For the treatment of granuloma inguinale, an initial dose of 1 g followed by 500 mg daily may be given, or 1 g may be given once a week for at least 3 weeks until all lesions have completely healed.
For prophylaxis of disseminated MAC infections, azithromycin 1.2 g may be given once weekly. For treatment or secondary prophylaxis, 500 mg once daily should be given with other antimycobacterials.
For mild or moderate typhoid caused by multidrug resistant trains, 500 mg once daily may be given for 7 days.
Administration in children: Azithromycin is licensed to use in infants and children and the usual oral dose in those over 6 months of age is 10 mg/kg once daily for 3 days, or an initial dose of 10 mg/kg may be followed by 5 mg/kg daily for a further 4 days, those who weigh over 45 kg may be given the usual adult dose. A single dose of 30 mg/kg may also be given for acute otitis media. For pharyngitis or tonsillitis in children aged over 2 years, 12 mg/kg once daily for 5 days may be given.
For prophylaxis of disseminated Mycobacterium avium complex infections, azithromycin 20 mg/kg (to a maximum of 1.2 g) once weekly or 5 mg/kg (to a maximum of 250 mg once daily may be given.
For treatment, 10 to 12 mg/kg (to a maximum of 500 mg) once daily should be given with other antimycobacterials.
The BNFC suggests that azithromycin may be used in penicillin allergic children for the prevention of secondary cases of group A streptococcal infection, those 6 months and older may be given an oral dose of 12 mg/kg (to a maximum of 500 mg) once daily for 5 days. For the treatment of mild to moderate typhoid caused by multidrug-resistant strains in those aged 6 months and over, azithromycin 10 mg/kg once daily for 7 days.
Azithromycin is contraindicated in patients with known hypersensitivity to Azithromycin, erythromycin, any macrolide or ketolide antibiotic. Azithromycin is contraindicated in patients with a history of cholestatic jaundice/hepatic dysfunction associated with prior use of Azithromycin.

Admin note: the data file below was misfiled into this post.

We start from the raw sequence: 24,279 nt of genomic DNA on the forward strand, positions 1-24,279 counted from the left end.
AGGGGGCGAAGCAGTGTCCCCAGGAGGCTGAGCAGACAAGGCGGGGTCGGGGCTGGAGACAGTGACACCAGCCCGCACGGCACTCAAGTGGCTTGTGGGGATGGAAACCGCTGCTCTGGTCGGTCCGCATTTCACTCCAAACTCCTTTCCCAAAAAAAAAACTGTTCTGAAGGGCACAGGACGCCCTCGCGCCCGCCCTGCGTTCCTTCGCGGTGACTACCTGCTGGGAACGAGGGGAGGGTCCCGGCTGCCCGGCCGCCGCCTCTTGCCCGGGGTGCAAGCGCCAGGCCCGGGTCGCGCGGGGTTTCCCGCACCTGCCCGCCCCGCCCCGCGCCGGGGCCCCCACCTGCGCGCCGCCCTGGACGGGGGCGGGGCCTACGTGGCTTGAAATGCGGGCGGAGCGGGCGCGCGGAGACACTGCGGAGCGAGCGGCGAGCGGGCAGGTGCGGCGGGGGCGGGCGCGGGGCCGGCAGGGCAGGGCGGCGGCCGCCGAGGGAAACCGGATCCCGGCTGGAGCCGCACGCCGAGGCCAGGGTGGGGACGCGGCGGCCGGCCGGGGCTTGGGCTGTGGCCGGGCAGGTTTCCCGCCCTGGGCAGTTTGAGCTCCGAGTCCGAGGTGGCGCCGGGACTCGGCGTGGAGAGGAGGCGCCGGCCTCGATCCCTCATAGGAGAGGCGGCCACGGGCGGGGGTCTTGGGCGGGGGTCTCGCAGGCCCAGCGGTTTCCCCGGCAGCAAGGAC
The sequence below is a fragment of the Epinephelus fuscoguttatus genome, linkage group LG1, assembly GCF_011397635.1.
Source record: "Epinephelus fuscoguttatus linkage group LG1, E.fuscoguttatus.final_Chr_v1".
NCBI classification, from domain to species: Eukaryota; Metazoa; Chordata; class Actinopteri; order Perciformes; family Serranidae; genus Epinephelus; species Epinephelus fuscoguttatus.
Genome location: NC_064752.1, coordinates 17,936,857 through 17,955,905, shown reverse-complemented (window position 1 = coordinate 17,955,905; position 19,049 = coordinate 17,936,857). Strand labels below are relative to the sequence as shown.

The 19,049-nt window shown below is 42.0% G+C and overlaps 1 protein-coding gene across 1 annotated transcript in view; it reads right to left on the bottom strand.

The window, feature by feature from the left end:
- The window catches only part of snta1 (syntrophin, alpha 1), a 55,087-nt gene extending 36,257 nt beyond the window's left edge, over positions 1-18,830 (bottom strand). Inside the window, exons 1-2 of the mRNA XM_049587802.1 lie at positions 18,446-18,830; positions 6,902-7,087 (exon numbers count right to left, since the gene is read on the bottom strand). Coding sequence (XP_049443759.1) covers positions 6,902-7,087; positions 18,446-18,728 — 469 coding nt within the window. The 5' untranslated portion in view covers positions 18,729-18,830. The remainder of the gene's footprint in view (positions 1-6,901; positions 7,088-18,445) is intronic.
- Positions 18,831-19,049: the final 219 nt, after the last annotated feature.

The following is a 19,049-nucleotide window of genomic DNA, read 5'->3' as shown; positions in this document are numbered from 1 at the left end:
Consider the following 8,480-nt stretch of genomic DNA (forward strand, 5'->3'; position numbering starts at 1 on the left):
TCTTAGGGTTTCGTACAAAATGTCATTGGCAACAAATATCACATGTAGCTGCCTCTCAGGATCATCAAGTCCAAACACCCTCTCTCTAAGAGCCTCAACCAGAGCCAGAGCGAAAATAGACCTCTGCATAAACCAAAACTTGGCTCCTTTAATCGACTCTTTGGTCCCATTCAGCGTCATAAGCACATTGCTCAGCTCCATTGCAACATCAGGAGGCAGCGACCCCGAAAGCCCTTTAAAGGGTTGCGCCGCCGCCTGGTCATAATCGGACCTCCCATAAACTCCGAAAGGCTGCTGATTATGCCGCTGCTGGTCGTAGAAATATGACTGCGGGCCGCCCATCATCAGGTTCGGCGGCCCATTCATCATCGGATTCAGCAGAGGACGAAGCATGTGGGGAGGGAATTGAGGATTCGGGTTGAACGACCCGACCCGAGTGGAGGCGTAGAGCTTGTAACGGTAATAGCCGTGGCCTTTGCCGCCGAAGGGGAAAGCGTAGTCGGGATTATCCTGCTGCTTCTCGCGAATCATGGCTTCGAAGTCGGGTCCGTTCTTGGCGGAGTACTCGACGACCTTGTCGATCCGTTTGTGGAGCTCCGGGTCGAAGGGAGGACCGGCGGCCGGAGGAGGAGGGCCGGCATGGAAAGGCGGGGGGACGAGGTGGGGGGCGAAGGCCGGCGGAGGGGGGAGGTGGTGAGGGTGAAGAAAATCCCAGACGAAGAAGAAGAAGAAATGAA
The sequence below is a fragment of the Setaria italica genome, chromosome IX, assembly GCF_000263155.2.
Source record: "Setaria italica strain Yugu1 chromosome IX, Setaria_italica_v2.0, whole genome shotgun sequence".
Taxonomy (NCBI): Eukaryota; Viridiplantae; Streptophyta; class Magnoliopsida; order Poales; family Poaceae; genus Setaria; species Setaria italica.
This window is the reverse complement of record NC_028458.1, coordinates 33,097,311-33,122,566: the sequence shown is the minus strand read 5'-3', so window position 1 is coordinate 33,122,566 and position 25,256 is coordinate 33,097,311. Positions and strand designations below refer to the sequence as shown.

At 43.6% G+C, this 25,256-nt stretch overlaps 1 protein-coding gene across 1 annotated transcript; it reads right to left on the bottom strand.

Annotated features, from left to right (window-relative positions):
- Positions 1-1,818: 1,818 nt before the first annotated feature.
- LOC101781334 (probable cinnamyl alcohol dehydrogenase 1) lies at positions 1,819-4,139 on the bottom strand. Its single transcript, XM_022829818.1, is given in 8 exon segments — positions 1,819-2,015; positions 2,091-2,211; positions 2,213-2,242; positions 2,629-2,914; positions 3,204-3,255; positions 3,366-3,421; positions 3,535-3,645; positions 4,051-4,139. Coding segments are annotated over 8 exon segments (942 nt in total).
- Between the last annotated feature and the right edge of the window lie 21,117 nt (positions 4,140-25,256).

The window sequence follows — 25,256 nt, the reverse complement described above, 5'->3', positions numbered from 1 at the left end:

Hypersensitivity: Serious allergic reactions, including angioedema, anaphylaxis, and dermatologic reactions including Stevens Johnson syndrome and toxic epidermal necrolysis have been reported rarely in patients on azithromycin therapy. Although rare, fatalities have been reported. Despite initially successful symptomatic treatment of the allergic symptoms, when symptomatic therapy was discontinued, the allergic symptoms recurred soon thereafter in some patients without further azithromycin exposure. These patients required prolonged periods of observation and symptomatic treatment. The relationship of these episodes to the long tissue half-life of azithromycin and subsequent prolonged exposure to antigen is unknown at present. If an allergic reaction occurs, the drug should be discontinued and appropriate therapy should be instituted. Physicians should be aware that reappearance of the allergic symptoms may occur when symptomatic therapy is discontinued.
Hepatotoxicity: Abnormal liver function, hepatitis, cholestatic jaundice, hepatic necrosis, and hepatic failure have been reported, some of which have resulted in death. Discontinue azithromycin immediately if signs and symptoms of hepatitis occur.
Treatment of pneumonia: In the treatment of pneumonia, azithromycin has only been shown to be safe and effective in the treatment of community-acquired pneumonia due to Chlamydia pneumoniae, Haemophilus influenzae, Mycoplasma pneumoniae, or Streptococcus pneumonia in patients appropriate for oral therapy. Azithromycin should not be used in patients with pneumonia who are judged to be inappropriate for oral therapy because of moderate to severe illness or risk factors such as any of the following: patients with cystic fibrosis, patients with nosocomially acquired infections, patients with known or suspected bacteremia, patients requiring hospitalization, elderly or debilitated patients, or patients with significant underlying health problems that may compromise their ability to respond to their illness (including immunodeficiency or functional asplenia).